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The State vs Parents -- The State 2, Parent 0

A tough story:

A 14-year-old cancer patient broke down in tears after she was ordered to return to British Columbia for lifesaving treatment that may require blood transfusions she has refused on religious grounds.

Yesterday's ruling upheld the latest decision in the controversial case, made April 27 by a B.C. court. That placed the girl, who cannot be identified under a publication ban, in the custody of the province's director of child and family services. It also stipulated she be "apprehended" by authorities and returned home for treatment.

On the one hand, cancer is a terrible disease, and it is difficult to imagine anyone avoiding treatment that seems innocuous enough (no fetal stem cells, no genetically modified retro-viruses). On the other hand, to what point can the state circumscribe the right of parents in managing the lives of their children until they reach the age of majority?

Though it might be hard for those of us who are not Jehovah's Witnesses (I am not) to completely sympathize with the family in this situation, here is another example (hat tip to Wizbang) of the state attempting to usurp the role of parents in making judgments about the well-being of their children:

For David Parker, the first alarm went off in January, when his 5-year-old son came home from his kindergarten class at Lexington's Joseph Estabrook School with a bag of books promoting diversity.

Inside were books about foreign cultures and traditions, along with food recipes. There was also a copy of ''Who's In a Family?" by Robert Skutch, which depicts different kinds of families, including same-sex couples raising children.

Parker and his wife, Tonia, 34, who was also in court yesterday, said the dispute arose because they asked school officials to notify them about classroom discussions about same-sex marriage and what they called other adult themes. They also wanted the option to exclude their boy, now 6, from those talks.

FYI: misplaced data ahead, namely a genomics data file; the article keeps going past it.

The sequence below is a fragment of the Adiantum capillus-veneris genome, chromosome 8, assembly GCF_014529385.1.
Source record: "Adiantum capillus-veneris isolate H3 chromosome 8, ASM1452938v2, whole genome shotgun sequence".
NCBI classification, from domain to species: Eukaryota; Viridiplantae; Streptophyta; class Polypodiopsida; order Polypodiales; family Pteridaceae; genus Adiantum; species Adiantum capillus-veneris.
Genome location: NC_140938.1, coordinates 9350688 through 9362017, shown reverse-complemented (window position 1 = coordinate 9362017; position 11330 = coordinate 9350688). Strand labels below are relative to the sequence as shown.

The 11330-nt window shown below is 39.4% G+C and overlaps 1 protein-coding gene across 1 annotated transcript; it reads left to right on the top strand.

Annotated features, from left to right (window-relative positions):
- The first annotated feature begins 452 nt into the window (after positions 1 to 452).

Parker said he met with school officials to gain those assurances and then refused to leave until he got them.

Apparently the state was unwilling to relinquish their control over this element of this 5-year-old boy's education, and his father spent a night in jail as a result.

The problem is that without truly engaging the us, the parents, in the decision making and in being arrogant about knowing what is right and what is wrong, the state is demanding utter compliance from us. They demand complete faith about what it is they are doing.

That is ironic given what I know about Robert Skutch.

You see, I don't trust the state. Fact is, I don't trust anyone. For example, on behalf of Mr. Parker, I looked up Robert Skutch, author of "Who's in a Family?". Turns out he is the co-founder
of the Foundation of Inner Peace. Along with his wife Judith Skutch (aka Judith Skutch Witson aka Judith Skutch-Witson), they transformed their institute in parapsychological research into a publishing house to print and promote A Course in Miracles, written by William Thetford and Helen Suchman. Actually, not exactly written by them.

They were channeling Jesus Christ.

Do you want these people writing textbooks for your children to read, especially 5-year-old children, especially on touchy subjects like homosexuality, without knowing a lot more about what they are peddling? Fair questions, I think, but as with the issue of blood transfusions, the state has already answered those questions on your behalf, and you had better just shut up and do as you're told.

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Angry in the Great White North by Steve Janke is licensed under a Creative Commons Attribution-Share Alike 2.5 Canada License. Based on a work at
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